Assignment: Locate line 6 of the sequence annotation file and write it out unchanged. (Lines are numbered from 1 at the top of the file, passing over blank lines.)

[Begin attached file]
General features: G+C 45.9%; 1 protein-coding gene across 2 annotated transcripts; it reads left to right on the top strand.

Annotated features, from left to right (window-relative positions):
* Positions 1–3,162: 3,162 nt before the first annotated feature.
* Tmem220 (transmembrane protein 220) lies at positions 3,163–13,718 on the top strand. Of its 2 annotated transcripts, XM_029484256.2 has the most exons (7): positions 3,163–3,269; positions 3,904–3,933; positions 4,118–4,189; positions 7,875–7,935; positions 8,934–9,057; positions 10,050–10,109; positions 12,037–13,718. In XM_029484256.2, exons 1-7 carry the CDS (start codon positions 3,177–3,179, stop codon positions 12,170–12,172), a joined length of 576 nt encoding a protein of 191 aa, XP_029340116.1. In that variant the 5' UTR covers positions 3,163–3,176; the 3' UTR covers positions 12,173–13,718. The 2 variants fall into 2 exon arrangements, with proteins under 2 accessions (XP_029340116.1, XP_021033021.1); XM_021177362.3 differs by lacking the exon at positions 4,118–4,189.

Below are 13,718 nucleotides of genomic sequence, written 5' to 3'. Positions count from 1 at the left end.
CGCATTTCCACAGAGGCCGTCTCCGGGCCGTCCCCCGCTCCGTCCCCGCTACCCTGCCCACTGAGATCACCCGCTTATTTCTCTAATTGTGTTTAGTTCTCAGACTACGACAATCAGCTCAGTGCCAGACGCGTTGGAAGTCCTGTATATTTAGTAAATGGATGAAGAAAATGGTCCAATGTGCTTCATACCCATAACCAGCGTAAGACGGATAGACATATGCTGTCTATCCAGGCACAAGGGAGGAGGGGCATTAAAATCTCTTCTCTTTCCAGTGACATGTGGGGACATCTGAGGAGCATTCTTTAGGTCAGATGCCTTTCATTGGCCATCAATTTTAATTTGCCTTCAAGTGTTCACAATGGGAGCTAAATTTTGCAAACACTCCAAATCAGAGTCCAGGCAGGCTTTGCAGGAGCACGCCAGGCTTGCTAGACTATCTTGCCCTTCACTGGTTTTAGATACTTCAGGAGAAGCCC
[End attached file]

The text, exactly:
CGCATTTCCACAGAGGCCGTCTCCGGGCCGTCCCCCGCTCCGTCCCCGCTACCCTGCCCACTGAGATCACCCGCTTATTTCTCTAATTGTGTTTAGTTCTCAGACTACGACAATCAGCTCAGTGCCAGACGCGTTGGAAGTCCTGTATATTTAGTAAATGGATGAAGAAAATGGTCCAATGTGCTTCATACCCATAACCAGCGTAAGACGGATAGACATATGCTGTCTATCCAGGCACAAGGGAGGAGGGGCATTAAAATCTCTTCTCTTTCCAGTGACATGTGGGGACATCTGAGGAGCATTCTTTAGGTCAGATGCCTTTCATTGGCCATCAATTTTAATTTGCCTTCAAGTGTTCACAATGGGAGCTAAATTTTGCAAACACTCCAAATCAGAGTCCAGGCAGGCTTTGCAGGAGCACGCCAGGCTTGCTAGACTATCTTGCCCTTCACTGGTTTTAGATACTTCAGGAGAAGCCC